Tomorrow is Feb. 2—the Feast of the Purification, and my memory brought me back to Feb. 2, 1965. I had entered the convent the August before as a postulant. In July 1965, I would become a novice, receiving the full habit, yet with a white rather than a black veil. The year of the postulancy was a year of asking, seeking, probing—did I really desire this life? The Feast of the Purification marked an intensification of this probe, for now I must have purity of intention, having put doubts and other options completely aside.
The occasion would be marked by a little white collar added to the black capes which we wore over our long black dresses and a simple black veil. (Upon entering, we did not yet wear a veil except for a simple white one when we attended chapel.) This white collar symbolized purity of intention.
I wonder today what was in my 18 year old mind then. Sister Lelia began serious teaching about purity of intention at least 2-3 weeks before the feast. It was for us to apply that teaching to our own hearts to be ready for that day.
The term is well known in the spiritual life. Father John Nicholas Grou, S.J. , 1731-1803, devotes an entire section to it in his SPIRITUAL MAXIMS, “Seventh Maxim: Purity of intention, simplicity and uprightness.”
He analyses this “means to devotion” in varied ways:
“What, then, is purity of intention? Purity of intention is having God alone as our object, free from all self-interest.”
“Our self-love endeavours studiously to hide our intentions from ourselves. It does so with a view to its own interests, and succeeds only too well. We deceive ourselves in a multitude of things, and although we do so simply because we want to, it is all so subtle that we are hardly aware of it. There are very few persons who are completely honest with themselves, and self should be the very first thing we mistrust. We must always, therefore, be on our guard against the devices of self-love….”
“If we are to know ourselves really, we must discern the true motive of our actions, and that is not an easy matter, seeing how twisted our nature is, and how blind we are to it. True knowledge of self is very rare.”
“Simplicity is identical with purity of intention.” [http://www.catholictreasury.info/books/spiritual_maxims/mx7.php]
We see that intention is tied to motive, and that in our sinfulness and imperfection, our self-love—to which we are blind—sullies all that we do. Consequently, purity of intention requires an attitude of humility, vigilance, and a continuous struggle for self-knowledge.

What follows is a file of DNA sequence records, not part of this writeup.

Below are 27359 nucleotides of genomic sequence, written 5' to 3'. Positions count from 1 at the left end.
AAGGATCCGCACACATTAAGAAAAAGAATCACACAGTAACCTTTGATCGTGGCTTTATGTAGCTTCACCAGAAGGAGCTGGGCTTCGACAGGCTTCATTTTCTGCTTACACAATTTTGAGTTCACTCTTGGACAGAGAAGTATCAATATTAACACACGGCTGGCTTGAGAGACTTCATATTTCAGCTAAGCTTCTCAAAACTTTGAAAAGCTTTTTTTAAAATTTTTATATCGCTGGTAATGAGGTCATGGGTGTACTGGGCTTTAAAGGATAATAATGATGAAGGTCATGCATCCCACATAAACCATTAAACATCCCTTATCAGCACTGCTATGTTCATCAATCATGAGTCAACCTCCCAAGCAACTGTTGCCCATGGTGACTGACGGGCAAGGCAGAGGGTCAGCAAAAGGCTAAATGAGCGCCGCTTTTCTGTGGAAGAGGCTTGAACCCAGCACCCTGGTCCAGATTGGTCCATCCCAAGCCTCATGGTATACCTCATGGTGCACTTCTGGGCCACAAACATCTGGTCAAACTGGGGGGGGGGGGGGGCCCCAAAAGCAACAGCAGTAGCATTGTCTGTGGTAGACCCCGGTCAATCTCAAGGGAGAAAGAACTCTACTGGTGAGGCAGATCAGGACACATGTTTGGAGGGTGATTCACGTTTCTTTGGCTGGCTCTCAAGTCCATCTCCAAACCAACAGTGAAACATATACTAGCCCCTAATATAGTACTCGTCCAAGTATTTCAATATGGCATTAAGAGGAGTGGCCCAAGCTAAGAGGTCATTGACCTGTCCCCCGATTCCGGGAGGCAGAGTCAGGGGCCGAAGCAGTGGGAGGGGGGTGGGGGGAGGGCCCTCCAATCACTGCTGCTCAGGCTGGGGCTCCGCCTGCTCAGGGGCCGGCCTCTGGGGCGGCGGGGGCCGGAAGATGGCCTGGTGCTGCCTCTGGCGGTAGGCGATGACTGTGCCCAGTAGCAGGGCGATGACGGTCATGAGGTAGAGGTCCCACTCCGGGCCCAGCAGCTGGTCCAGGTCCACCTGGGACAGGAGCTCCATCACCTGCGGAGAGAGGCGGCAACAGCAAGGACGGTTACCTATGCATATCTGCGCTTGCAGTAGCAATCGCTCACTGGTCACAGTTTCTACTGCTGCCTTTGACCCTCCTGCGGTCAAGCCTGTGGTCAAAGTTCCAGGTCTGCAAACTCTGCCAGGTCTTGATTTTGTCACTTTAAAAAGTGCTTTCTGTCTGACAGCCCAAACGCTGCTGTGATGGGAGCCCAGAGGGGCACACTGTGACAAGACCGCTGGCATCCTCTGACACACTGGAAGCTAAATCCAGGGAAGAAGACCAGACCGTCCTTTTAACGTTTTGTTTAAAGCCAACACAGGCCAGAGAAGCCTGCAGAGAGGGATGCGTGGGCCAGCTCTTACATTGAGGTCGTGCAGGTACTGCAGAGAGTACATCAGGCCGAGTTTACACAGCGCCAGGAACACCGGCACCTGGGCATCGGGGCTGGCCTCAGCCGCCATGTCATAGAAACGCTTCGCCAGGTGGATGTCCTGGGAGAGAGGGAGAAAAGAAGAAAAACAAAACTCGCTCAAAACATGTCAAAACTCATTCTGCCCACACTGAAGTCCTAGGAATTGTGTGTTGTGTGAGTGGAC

Then I remembered this teaching in THE SIMPLE PATH TO UNION WITH GOD, # 148: [Before going into battle with Goliath, David selected five smooth stones.] “You each must also approach the battle with five stones. First, the stone of humility, possessing the perfect knowledge of your nothingness and My power and majesty. Second, the stone of purity, purity of mind, heart, intention, word, desire… Third, simplicity, detached from all, most especially your ego. Fourth, trust, perfectly abandoned to My will. Fifth, courage, courage rooted in love of Me to be perfectly obedient to My commands. These stones are your weapons for battle….” The Simple Path, p.406, http://lovecrucified.com/path/simple_path.html ]
In May 2016, Love Crucified community reflected deeply on community prophecies on the Storm, on the battle, and on our weapons, the five stones. I wrote then:
“The weapons are so rich: the stone of humility emerges from the victim’s struggle for knowledge of self and knowledge of God.
“The stone of purity belongs to the single-hearted, those with purity of intention and desire for God and His Will alone. Reading St. Albert the Great today, I found: “Earnestly apply your mind to seek constant purity of heart, clarity of mind, and calm of the senses. Gather up your heart’s desire and fix it continually on the Lord God above.”
“The third stone of simplicity is the weapon of being One, in Union with Love Crucified, undivided, with a single, intense focus on God, not on self-will.
“Fourth, the stone of trust, perfect abandonment to God in the sacrament of every moment.
“Fifth, the stone of courage comes from the other four stones, in the victim soul’s obedience to the Will of God regardless of consequences.”
As I followed my memories and reflected more deeply, a saying of my beloved St. Albert the Great, c.1193-1280, (and I believe I love him solely for this one line!): “Simplify your heart with all care.” [https://soulfoodministries.wordpress.com/soul-food-talk-6-simplify-your-heart-with-all-care/]
Yes, he is definitely talking about purity of intention. I wrote two years ago as I reflected on St. Albert: “WHAT IS SIMPLICITY? One. Complexity rules where an item is divided or made up of many parts. The closer to one that we can get, the simpler we are. One God. One desire. A heart focused and centered on God. One Will. Simplicity of heart is virtually the same as purity of heart.”
As the storm rages about us, let us remember that light overcomes darkness. Confusion will not reign. Enter the simplicity of your heart, “a heart focused and centered on God. One Will.” With purity of intention. In a recent post, Mark Mallet reminded us: “Our Lady is calling us, right now, to intense prayer… prayer of the heart.” [http://www.markmallett.com/blog/a-matter-of-the-heart/#more-25834]
Ven. Archbishop Luis Martinez led me a couple of years ago to use his words in this simple prayer: “O my Jesus, simplify everything in the unity of Your Sacred Heart in order to plunge the whole universe into the bosom of the Trinity that God be All in all.”
[See also St. Albert’s book: CLEAVING TO GOD, http://www.catholictreasury.info/books/cleaving_to_God/clv7.php
and my first post here, IN THE FIRE: THIRSTING FOR GOD, https://soulfoodministries.wordpress.com/2015/01/29/258/